Smart Bins – An Innovative Waste Management Solution
What are the ways to minimise the massive amount of waste?
Each year Melbourne’s street bins collect 4800 tonnes of waste, and the related waste services cost around 9.8 million dollars. With the number of residents and visitors are increasing daily, the City of Melbourne is adopting new ways to reduce waste, such as introducing smart bins.
Here’s we discussed about the new smart waste bins and Melbourne’s future waste management systems.
- What is a smart bin?
- How does a smart bin work?
- What are the benefits of using a smart bin?
- Melbourne's waste management system
- Other countries that use smart waste bins
Smart bins are designed to recognise different types of waste. A smart system positioned inside the container uses sensors, image recognition and artificial intelligence to do this.
They consist of IoT enabled sensors, which work as real-time indicators to determine if the bins are full or not, and help to customise the waste collection schedule accordingly.
Before looking at how a smart bin works, let’s have a look at its features:
- A communication module (allows notifications to be sent when the bin is ready to by emptied, or if there are any issues)
- Compactor (to hold rubbish)
- A solar panel (top provide a sustainable energy source for the bin)
- Enclosed design (to prevent pests from gaining access to the waste, and to slow down decomposition)
- A hopper handle
Here is how a smart bin works-
First, the rubbish is placed into the container, and the sensor measures its capacity. The compactor then compresses the rubbish and measures the compacted trash resistance. Finally, notifications are sent via e-mail or SMS when the bin is full and ready to be emptied.
A smart bin offers many advantages. For instance:
- Smart bins are environmentally friendly. By reducing the need for collection visits, smart bins lower emissions of carbon dioxide and other gases. As a result, we’re getting cleaner and safer streets.
- Using a gentle compaction system maximises bin capacity, allowing you to keep more waste in the bin.
- The smart bins have been standardised in a way that they can be emptied using existing collection equipment.
- Smart bins increase recycling rates.
- Compared to traditional recycling bins, smart bins take up less space on the footpath, reducing clutter and making it easier for people to move around the city.
The City of Melbourne is working on reducing waste production with a waste and resource recovery strategy, through which it will guide collection and waste processes by developing a cost-efficient, environmentally responsible waste and recovery system. The following are some future goals that the city is planning to deliver:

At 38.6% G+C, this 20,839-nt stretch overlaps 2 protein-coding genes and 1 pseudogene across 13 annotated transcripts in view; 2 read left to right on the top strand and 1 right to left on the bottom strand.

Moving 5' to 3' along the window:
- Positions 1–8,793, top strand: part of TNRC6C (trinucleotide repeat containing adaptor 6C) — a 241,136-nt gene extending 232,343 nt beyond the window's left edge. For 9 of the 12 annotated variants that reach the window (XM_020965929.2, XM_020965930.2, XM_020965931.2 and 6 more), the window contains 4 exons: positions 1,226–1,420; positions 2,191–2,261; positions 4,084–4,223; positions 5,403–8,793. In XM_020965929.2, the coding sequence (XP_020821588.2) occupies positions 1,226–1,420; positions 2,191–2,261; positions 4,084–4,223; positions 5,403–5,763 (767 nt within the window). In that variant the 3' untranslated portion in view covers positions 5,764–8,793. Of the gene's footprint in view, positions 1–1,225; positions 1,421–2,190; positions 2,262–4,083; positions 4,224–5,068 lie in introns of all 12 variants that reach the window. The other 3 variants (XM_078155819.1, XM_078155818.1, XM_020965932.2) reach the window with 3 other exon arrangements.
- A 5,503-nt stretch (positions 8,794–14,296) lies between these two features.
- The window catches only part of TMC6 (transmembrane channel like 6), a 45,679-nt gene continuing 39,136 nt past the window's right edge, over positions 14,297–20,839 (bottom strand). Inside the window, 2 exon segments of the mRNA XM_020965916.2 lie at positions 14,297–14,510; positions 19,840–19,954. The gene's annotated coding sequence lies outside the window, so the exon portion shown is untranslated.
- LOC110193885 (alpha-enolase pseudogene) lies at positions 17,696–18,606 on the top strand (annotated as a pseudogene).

- Around the city of Melbourne, there are almost 400 solar smart bins, 2000 public litter bins and 500 cigarette butt bins; all placed to reduce litter. To make recycling more convenient, recycling bins are painted in distinctive yellow to be easily identifiable.
- Melbourne’s goal is to maximise its’s resource efficiency by recycling, conserving and eventually closing the waste loop to reduce waste production through resource recovery.
- The City of Melbourne will deliver services like options to separate organic waste, a new resource recovery hub network for businesses, electronic waste recycling options for residents and a new expert advisory service to support an improved waste system.
- The City of Melbourne will also strengthen the Waste management Plan Guidelines for new developments, review regulations and protect and enhance critical waste infrastructure.
Cities around the globe are testing smart waste management solutions to improve resource efficiency and to keep their streets clean. For example;
South Korea produces solar-powered, smart waste bins which allow cities to monitor the level of waste in each bin. In Seol, the country’s capital, 6000 automated bins equipped with scales and Radio Frequency Identification (RFID) capable of weighing waste when it is deposited and charging the residents accordingly by using an ID card. Now, a handful of startups are looking to the emerging markets in Latin America to trial their urban waste solutions.
Singapore is another country that successfully piloted solar-panelled smart bins, made by the Jurong Town Corporation (JTC). These bins, also called Bigbelly bins, are capable of handling fives times more rubbish, with an internal compactor to crunch down waste. As they are connected wirelessly, the monitoring and management of waste are much easier. Singapore is planning to beat unhygienic rubbish overflow by installing more smart bins around the city.
A Poland-based startup is working to develop the world’s first intelligent bin, called the Bin.E. The bin uses a combination of sensors, image recognition and artificial intelligence that recognise glass, paper or plastic and then compress these materials before they are placed in the container.
These countries are not alone. Many European cities are testing smart waste management solutions to keep their cities clean. Cities like Amsterdam and London are installing smart solar-powered compacting bins with the latest sensor technology in public places.
To find out more about waste management solutions, contact Metropolitan Transfer Station, a Melbourne based waste transfer station and recycling centre with a wide range of recycling and waste disposal services to meet your disposal and recycling needs.
Feature image: TECH BRIEFS